Nobody will deny that the model systems highlighted by the authors have played a key role in modern Biology. In particular they have been instrumental in revealing the elements needed for biological systems to build themselves and to function. The genetic and molecular screens of the 1980s and 90s uncovered a set of agents that, although we did not know at the time, turned out to be elements of a universal tool kit for the construction of living systems, and many have been shown to be central targets of disease (5, 6). This work has led us to appreciate the critical role of transcription in cell fate assignments, that of cell biology in morphogenesis and how the combination of the two contributes to the building of tissues and organs. In learning about the universality of many of these elements we are uncovering that they form conserved modules whose functioning we still do not understand; continuing work on these systems is making progress to understand these modules. This is the basis for much of the arguments as those presented here (1) and it is right. However, Science, even today is an issue of questions and systems i.e. one should not work on a system simply because it is experimentally sound, because it yields results, because many experiments can be done or because it has a glorious past. One should work on a system because it is suited to ask, and maybe answer, specific questions and one should match question and experimental system. In this regard, invertebrates have many features in common with vertebrates but there are features of vertebrates that do not figure in the Biology of invertebrates. For example, the large scale cellular rearrangements that characterize most vertebrate embryos do not find a correlate in Drosophila or C. elegans, not to mention issues of homeostasis which only arise in the life spans of vertebrates. The issue of Dlp and Hippo that the authors raise in their essay (1) echoes the actions of hormones and chelons, but it is clear that the time and length scales characteristic of vertebrates require studying them in vertebrates. Interestingly, the issue of the regulation and function of Hippo –very much a flavor of the times- might not be the best example since it appears that Hippo can be linked to just about anything and everything and that one would always have to make such studies in a specific context.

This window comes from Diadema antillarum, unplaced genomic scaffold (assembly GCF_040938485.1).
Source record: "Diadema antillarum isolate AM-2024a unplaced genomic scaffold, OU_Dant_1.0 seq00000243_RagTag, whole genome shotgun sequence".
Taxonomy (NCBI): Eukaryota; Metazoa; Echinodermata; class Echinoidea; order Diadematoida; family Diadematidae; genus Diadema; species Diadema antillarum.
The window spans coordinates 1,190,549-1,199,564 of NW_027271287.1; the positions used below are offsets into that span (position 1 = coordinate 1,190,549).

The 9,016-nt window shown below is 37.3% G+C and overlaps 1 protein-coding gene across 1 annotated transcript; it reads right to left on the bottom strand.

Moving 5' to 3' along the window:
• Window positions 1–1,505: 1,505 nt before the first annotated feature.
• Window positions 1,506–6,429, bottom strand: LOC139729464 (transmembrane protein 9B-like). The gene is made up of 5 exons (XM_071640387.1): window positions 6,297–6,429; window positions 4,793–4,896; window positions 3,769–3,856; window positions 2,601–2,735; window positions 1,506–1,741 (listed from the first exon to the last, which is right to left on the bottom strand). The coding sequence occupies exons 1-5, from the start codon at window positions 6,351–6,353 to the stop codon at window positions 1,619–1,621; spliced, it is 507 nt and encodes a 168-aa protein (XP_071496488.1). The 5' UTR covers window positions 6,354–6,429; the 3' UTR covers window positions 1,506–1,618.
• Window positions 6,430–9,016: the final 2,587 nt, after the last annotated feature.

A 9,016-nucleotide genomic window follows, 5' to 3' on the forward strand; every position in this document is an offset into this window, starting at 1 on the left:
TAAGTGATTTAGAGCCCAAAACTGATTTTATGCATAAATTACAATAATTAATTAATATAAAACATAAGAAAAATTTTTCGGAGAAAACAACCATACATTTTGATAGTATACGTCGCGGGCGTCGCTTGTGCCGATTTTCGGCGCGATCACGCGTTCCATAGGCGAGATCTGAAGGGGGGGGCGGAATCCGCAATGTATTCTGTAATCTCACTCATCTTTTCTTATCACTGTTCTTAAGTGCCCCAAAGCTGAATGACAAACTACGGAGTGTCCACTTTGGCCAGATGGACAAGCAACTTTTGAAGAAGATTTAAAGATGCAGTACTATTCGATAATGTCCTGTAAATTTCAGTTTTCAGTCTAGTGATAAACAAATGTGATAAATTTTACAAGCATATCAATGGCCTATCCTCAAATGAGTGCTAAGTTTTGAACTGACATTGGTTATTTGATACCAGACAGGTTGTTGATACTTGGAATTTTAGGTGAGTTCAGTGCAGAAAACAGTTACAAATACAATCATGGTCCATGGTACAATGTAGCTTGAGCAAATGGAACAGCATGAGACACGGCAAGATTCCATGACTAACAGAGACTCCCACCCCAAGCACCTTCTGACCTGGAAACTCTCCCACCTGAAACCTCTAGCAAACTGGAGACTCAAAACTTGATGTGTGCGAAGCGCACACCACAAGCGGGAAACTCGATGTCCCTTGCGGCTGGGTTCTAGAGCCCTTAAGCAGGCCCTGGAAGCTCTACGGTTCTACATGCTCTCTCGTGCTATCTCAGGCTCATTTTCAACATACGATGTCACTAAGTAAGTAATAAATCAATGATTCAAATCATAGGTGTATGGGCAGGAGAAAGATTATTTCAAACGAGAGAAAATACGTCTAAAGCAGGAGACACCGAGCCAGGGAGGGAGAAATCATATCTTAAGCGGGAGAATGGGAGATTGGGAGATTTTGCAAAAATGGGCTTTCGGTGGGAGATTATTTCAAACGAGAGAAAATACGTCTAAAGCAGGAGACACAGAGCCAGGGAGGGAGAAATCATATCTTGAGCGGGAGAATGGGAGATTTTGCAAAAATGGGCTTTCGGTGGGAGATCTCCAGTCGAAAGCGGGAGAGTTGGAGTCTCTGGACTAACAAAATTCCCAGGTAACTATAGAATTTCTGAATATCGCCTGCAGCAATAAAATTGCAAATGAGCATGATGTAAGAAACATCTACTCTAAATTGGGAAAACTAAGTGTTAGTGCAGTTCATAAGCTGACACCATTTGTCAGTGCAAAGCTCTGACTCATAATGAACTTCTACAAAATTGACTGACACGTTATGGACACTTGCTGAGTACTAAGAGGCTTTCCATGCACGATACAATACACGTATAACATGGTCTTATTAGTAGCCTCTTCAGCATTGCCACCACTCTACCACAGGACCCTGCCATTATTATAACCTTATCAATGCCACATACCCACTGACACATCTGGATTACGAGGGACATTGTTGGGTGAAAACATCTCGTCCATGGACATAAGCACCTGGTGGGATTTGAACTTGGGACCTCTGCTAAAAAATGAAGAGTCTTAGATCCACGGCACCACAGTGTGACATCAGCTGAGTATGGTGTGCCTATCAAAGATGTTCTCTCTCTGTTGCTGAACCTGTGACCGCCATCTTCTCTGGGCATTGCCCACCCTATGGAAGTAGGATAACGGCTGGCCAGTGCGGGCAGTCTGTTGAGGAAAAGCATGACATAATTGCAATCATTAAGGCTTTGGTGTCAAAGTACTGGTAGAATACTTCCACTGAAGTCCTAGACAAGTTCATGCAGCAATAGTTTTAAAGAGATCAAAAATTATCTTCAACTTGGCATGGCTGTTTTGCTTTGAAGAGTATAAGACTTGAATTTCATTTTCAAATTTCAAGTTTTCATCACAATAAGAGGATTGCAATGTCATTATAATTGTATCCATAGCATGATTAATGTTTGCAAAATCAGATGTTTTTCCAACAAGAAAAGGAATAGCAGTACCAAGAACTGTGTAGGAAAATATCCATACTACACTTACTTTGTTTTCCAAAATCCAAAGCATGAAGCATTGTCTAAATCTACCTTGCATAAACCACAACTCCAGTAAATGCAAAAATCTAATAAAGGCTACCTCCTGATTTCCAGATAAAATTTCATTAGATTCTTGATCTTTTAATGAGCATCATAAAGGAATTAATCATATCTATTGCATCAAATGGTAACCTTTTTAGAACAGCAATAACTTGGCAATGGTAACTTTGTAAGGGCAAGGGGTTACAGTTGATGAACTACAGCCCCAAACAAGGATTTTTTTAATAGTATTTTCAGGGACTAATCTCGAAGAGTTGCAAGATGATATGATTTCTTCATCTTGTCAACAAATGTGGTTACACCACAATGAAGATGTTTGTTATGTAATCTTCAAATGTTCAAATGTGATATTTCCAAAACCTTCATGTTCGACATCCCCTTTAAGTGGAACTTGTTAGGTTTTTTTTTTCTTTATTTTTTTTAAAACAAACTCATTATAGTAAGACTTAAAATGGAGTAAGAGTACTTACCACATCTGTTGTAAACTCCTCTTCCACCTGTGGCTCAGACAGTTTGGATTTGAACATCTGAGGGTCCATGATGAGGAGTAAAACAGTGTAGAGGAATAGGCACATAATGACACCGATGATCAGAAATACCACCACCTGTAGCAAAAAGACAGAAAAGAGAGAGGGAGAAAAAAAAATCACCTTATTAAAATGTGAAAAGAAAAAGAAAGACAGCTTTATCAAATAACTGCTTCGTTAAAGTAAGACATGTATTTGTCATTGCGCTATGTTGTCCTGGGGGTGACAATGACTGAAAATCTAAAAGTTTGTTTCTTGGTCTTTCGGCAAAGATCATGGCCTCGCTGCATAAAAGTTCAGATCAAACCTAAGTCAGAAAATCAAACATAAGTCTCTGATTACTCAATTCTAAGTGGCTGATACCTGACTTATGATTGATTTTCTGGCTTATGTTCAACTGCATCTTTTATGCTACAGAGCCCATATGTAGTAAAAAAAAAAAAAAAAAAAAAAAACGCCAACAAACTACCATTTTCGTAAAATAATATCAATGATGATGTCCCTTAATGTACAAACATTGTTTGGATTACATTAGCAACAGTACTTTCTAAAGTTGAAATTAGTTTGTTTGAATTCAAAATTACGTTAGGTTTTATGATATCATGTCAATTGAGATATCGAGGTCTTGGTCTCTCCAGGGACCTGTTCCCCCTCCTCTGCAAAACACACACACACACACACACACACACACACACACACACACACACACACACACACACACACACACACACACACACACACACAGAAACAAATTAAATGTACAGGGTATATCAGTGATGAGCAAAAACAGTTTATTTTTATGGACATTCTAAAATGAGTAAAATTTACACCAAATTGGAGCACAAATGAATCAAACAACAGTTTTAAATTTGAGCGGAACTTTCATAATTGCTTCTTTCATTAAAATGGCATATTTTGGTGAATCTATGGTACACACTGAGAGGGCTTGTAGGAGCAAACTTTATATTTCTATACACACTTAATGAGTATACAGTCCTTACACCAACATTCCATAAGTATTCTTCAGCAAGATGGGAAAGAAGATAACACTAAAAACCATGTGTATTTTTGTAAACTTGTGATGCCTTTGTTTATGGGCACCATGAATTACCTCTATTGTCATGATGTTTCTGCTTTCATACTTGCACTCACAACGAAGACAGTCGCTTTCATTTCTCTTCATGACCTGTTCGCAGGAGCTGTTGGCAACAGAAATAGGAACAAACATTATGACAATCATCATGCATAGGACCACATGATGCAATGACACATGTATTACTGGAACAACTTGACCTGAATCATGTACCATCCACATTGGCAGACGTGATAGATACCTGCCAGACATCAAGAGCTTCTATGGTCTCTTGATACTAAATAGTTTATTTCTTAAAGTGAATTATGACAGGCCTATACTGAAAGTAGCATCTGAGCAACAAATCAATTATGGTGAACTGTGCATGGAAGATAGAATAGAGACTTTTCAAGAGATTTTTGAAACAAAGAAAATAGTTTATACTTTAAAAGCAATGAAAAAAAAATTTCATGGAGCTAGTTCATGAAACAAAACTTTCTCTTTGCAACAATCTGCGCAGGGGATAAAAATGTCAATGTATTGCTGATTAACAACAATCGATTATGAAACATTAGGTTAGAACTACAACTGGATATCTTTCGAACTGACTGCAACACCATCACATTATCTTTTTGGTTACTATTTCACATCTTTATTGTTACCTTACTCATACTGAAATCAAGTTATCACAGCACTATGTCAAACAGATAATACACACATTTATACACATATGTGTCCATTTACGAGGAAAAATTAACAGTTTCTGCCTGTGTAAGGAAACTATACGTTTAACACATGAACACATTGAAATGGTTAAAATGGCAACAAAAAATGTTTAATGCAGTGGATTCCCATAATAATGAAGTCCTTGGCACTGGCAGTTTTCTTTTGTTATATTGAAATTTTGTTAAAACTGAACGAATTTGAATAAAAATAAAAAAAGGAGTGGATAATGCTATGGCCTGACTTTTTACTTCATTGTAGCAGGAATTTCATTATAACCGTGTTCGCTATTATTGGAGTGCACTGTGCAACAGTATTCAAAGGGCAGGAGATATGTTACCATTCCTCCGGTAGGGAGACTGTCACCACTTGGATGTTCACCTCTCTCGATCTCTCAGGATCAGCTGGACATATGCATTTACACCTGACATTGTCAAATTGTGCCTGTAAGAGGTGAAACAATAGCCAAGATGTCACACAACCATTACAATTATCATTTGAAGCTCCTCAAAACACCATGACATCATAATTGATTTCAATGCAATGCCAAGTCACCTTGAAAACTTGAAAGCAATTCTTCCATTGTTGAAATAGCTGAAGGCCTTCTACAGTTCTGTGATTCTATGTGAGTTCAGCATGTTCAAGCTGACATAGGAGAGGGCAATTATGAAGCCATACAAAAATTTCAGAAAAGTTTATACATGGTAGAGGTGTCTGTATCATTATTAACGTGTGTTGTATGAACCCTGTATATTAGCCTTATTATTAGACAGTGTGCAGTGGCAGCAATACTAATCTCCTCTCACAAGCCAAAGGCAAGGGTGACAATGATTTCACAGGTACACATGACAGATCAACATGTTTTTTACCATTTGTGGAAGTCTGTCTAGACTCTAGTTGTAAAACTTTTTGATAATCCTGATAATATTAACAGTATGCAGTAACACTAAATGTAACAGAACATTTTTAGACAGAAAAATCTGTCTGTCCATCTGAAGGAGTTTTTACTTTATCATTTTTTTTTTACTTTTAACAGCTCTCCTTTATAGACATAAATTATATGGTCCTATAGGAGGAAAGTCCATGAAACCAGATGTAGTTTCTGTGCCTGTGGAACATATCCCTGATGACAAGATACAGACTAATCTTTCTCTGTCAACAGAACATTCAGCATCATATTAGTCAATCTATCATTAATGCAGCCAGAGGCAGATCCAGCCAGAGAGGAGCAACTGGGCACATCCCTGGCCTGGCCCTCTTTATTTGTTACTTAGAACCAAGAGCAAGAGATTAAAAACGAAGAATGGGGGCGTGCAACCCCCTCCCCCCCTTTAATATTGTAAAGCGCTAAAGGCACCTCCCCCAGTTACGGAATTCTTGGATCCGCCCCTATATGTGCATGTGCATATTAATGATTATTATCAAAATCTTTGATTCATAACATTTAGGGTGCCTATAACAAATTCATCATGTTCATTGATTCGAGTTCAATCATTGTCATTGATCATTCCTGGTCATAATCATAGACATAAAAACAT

At a most significant level, the fundamentally genetic work with model organisms, does not address the question of how cells build tissues and organs and this is because a gene-centric approach can’t do that; I hasten to add that the fact that there is a gene involved in a specific process and that we might be able to interpret gain and loss of function phenotypes does not count in my book. To understand how cells (genes is more difficult) build tissues and organs requires a very different approach from the one we have been using until now. You don’t understand how a car works simply by removing pieces and running it –sometimes it will crash, others it will not start or run slower- you learn how it works by building it and testing what you have built or are building the necessity and sufficiency of every piece (see the famed ‘Can a biologist fix a radio’ ref 7)-. The case of yeast and the cell cycle is an interesting one in this regard. Some of the most salient insights in this field have not come only from mutagenesis and epistasis but from a combination of modelling and engineering in which the order of the system is challenged and reorganized (8). This has led to discovering minimal systems, the functional meaning of redundancies and of modules with functional sense i.e going beyond genes. Behind these findings lurk principles and designs (see the interesting discussion presented in 9 and 10). Reengineering or engineering a system from the bottom up tells us much that Genetics cannot do. This kind of work is very difficult to do with model systems because they are not suited to this. In the case of some invertebrate models systems because they are too hardwired and one cannot create them from scratch. In the case of vertebrates because of their complexity challenges this type of approaches. Enter Stem Cells and, in particular ESCs as a new model system in Developmental Biology one in which we can ask how cells build tissues, organs, embryos.